U.S. curler Craig Brown experienced an Oympic rarity


SOCHI, Russia – The U.S. men’s curling team made a roster change Sunday.

Jeff Isaacson, a junior high science teacher, gave up his spot on the four-man rink for its next to last game. The U.S., already eliminated from medal contention, made a group decision to give alternate Craig Brown, 38, his first Olympic action.

The new-look Americans dropped to 2-6 with a defeat to Sweden, but the result didn’t lessen the gesture.

“All of us thought, for the sacrifice [Brown] made for us, we could put him on the ice,” U.S. skip John Shuster said. “We’re not going to lose anything, either, because he’s a great player.”

Some Olympic sports teams were allowed to bring alternates to Sochi, but only in curling were those alternates official U.S. Olympic Team members. Even if they never got called up for a game.

VIDEO: Another tough day for Team USA

It started shortly after November’s U.S. Olympic Trials in Fargo, N.D. Teams of four men and four women vied in a tournament to earn the berths in Sochi. Rinks skipped by Shuster and Erika Brown, Craig’s older sister, prevailed. The spoils of winning trials included the opportunity to add a fifth member to the teams.

Shuster asked Craig Brown (pictured above), whom he played with for a short time after the Vancouver Olympics. Craig Brown had skipped a team that fell short at trials.

“I guess they thought that I was the guy who could help them out the most,” said Brown, who wears glasses and stands 5-foot-7. “So it was an honor to be asked. Obviously, initially, I always would have hoped that I was bringing my own team here, but I feel like I’m part of this team as well.”

Brown spent the Team USA’s first seven games in Sochi watching on the bench next to a pair of U.S. coaches. The entire team hoped he wouldn’t be able to play at all, because that would have meant the U.S. was performing well and advancing with unbreakable chemistry.

That didn’t happen. The U.S. was left to play for pride after a loss Sunday morning. That’s when Isaacson approached Craig Brown.

“I checked with [Isaacson] three or four times to make sure that he was sure about the decision,” Brown said. “Then I thanked him, and I went and curled and tried my best. I played pretty well. Could have made a couple more shots. But not bad.”

Does Brown consider himself more of an Olympian now that he’s registered game time?

“I don’t know,” he said. “I’ll have to figure that out over time. I came here really not expecting to get out on the ice, but it was nice to be out there. It felt good to play.”

The U.S. women’s alternate has yet to play in Sochi with one game left Monday. That’s Allison Pottinger, who, unlike Craig Brown, already has one Olympics under her belt from 2010.

(Craig Brown actually attended the 1988 Olympics at age 12 to watch his sister curl at age 15 and was a mixed zone worker at the 2002 Olympics, but he never made an Olympic Team before now)

Pottinger’s rink lost in the Olympic Trails finals to Erika Brown’s rink. Twelve hours later, she said she received the request from Erika Brown, the woman who dashed her Olympic dreams to join her team in Sochi.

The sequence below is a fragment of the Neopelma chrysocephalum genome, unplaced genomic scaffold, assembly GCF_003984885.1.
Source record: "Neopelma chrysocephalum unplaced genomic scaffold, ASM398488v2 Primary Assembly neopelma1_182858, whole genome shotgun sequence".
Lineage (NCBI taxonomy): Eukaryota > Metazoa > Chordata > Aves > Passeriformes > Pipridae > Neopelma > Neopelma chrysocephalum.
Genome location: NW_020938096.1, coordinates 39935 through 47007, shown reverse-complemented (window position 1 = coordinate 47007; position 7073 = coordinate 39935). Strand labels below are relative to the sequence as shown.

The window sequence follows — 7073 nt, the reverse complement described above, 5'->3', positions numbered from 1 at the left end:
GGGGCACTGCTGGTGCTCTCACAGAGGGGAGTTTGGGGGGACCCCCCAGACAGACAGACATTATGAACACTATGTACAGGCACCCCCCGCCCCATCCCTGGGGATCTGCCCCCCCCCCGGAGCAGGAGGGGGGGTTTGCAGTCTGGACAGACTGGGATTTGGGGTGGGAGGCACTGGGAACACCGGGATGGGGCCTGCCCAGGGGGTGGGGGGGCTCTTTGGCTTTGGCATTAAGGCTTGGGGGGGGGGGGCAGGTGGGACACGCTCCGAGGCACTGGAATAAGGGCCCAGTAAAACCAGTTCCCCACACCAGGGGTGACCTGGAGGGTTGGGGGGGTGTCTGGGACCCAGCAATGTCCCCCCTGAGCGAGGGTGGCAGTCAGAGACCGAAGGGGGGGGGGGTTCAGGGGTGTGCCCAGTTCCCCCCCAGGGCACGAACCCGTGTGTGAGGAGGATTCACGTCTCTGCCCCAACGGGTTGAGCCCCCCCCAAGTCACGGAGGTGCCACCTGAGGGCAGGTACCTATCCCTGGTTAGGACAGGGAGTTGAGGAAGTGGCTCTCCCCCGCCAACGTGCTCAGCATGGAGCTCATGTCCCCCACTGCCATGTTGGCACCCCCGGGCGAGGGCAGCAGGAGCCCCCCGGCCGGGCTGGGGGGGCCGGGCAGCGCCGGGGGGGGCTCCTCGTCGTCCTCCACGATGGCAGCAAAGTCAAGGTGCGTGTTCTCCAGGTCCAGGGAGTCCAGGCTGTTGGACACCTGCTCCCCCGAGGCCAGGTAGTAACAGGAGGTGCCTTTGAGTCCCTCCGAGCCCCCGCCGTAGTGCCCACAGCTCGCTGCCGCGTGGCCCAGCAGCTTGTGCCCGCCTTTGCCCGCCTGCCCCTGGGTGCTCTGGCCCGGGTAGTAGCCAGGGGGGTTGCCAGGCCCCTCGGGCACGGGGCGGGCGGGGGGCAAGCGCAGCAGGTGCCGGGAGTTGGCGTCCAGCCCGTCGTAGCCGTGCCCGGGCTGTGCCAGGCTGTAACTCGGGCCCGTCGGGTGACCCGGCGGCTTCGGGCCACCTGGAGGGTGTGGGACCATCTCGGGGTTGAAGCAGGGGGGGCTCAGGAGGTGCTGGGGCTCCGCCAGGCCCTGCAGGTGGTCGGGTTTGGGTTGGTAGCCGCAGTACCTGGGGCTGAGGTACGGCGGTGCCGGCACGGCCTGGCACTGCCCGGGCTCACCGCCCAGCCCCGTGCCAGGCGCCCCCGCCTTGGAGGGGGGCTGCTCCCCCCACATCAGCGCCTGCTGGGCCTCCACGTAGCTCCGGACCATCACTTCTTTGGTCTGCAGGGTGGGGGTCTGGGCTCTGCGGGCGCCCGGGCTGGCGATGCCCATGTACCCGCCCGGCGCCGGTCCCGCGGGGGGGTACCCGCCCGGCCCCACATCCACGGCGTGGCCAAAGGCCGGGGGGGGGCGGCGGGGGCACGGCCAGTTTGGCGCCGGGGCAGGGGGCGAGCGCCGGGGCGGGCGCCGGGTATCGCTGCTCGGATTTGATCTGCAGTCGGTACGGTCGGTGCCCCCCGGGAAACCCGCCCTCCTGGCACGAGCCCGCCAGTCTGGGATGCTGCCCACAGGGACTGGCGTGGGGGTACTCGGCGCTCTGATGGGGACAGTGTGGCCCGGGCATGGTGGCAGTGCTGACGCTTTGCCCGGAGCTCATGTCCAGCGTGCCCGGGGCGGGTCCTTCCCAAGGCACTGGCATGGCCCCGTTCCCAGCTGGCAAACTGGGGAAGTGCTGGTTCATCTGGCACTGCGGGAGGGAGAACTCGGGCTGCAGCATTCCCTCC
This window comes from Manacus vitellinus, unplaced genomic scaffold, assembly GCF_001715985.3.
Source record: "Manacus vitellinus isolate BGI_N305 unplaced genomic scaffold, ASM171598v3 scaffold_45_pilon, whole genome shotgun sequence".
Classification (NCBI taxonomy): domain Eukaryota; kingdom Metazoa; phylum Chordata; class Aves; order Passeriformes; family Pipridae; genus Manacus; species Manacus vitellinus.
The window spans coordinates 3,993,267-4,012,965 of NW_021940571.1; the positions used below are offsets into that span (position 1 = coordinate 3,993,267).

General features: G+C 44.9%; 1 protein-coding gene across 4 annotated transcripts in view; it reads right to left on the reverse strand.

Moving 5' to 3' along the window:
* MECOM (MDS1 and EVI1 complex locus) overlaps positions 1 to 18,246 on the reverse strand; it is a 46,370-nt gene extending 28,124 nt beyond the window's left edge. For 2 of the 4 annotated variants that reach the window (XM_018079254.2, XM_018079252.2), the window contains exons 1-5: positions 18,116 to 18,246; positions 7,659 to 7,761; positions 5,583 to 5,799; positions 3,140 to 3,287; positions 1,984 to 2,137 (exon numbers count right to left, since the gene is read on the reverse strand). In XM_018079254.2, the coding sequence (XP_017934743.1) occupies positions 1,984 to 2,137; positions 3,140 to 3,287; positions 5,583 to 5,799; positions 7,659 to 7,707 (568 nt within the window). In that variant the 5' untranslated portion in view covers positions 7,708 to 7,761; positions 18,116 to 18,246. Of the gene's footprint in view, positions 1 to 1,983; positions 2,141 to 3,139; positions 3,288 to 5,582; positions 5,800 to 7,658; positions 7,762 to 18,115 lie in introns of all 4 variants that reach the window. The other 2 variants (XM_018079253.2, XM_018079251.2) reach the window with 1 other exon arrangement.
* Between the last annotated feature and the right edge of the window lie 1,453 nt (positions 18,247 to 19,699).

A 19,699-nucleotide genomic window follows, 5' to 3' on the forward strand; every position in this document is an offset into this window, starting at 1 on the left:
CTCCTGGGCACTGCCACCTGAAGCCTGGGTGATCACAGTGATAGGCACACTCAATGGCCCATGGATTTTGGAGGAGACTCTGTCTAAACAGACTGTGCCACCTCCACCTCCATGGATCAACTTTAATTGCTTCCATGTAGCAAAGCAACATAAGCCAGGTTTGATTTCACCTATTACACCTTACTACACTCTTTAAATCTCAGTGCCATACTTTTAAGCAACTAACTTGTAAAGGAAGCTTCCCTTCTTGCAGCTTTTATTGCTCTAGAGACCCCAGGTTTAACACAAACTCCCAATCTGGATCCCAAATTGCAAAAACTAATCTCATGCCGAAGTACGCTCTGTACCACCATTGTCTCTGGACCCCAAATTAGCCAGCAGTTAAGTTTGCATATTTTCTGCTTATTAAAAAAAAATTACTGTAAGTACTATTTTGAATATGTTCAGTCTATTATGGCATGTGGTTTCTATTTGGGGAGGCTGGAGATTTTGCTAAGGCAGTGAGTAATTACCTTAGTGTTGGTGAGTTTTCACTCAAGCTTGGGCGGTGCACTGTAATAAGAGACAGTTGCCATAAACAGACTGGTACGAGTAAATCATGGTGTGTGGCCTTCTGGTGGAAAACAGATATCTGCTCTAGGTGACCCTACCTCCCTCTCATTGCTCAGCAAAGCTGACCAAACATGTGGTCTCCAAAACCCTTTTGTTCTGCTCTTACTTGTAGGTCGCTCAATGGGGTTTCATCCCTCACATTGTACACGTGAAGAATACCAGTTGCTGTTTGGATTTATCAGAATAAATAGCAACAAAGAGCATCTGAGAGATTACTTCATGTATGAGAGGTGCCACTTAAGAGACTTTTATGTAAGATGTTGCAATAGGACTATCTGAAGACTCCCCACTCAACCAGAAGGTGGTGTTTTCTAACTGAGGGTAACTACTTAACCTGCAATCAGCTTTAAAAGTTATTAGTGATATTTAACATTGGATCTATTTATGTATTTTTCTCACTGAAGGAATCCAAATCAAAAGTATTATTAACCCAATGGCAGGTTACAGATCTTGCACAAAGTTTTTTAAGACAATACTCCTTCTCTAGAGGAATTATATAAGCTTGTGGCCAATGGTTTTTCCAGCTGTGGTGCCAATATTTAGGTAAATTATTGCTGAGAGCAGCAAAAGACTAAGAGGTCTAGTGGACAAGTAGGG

“I’m still on this low, and my whole team’s depressed,” Pottinger remembered. “You need to press the reset button a little bit. They called, and I was thrilled and all. At the same time I was like, oh my gosh, I don’t know. My knee-jerk reaction was yes, but I checked with my team, and they were really supportive of it. They said you’ve got to go. It’s a great opportunity.”

What does an alternate do at the Olympics, if they’re not playing?

“The little things that you don’t really notice,” Pottinger said.

Pottinger totes a paisley bag for such things.

Teammate Ann Swisshelm recently needed a cough drop. There Pottinger was, reaching into her bag.

“It’s like nothing, but it’s a big deal,” Pottinger said. “Otherwise it’s a nuisance, right? Taking care of all those little nuisances and having a positive attitude.”

One time somebody needed a tissue.

“I got it!” Pottinger said.

“What else do you have in that bag?” USA Curling director of high performance Derek Brown asked.

ChapStick. Advil. Deodorant. A nail file. Safety pins.

“I have like this whole pack of stuff,” Pottinger said.

The two alternates Pottinger and Craig Brown have spent a lot of time together, late nights at the Ice Cube Curling Center.

“We talk a little bit about rocks,” Pottinger said. “It’s nice to have a buddy.”

Their biggest duty is what’s called “matching rocks,” throwing competition stones after the completion of play in preparation for the next day’s games to gauge their variance. Not all stones are created equal.

Pottinger and Craig Brown normally don’t get back to the Olympic Village until 11:30 at night. Sometimes, the teams have to be up at 6 for morning matches.

“[Pottinger] is working probably harder than we are,” Swisshelm said.

Pottinger and Craig Brown will return to their normal teams after the Olympics.

Pottinger will actually fly home on Friday, two days before the Closing Ceremony, to prepare for the National Championships that begin March 1.

Craig Brown will be there, too. His rink is on an alphabetical qualified list of eight, eight spots above Shuster’s.

Frances Tiafoe, Taylor Fritz exit French Open, leaving no U.S. men

Frances Tiafoe French Open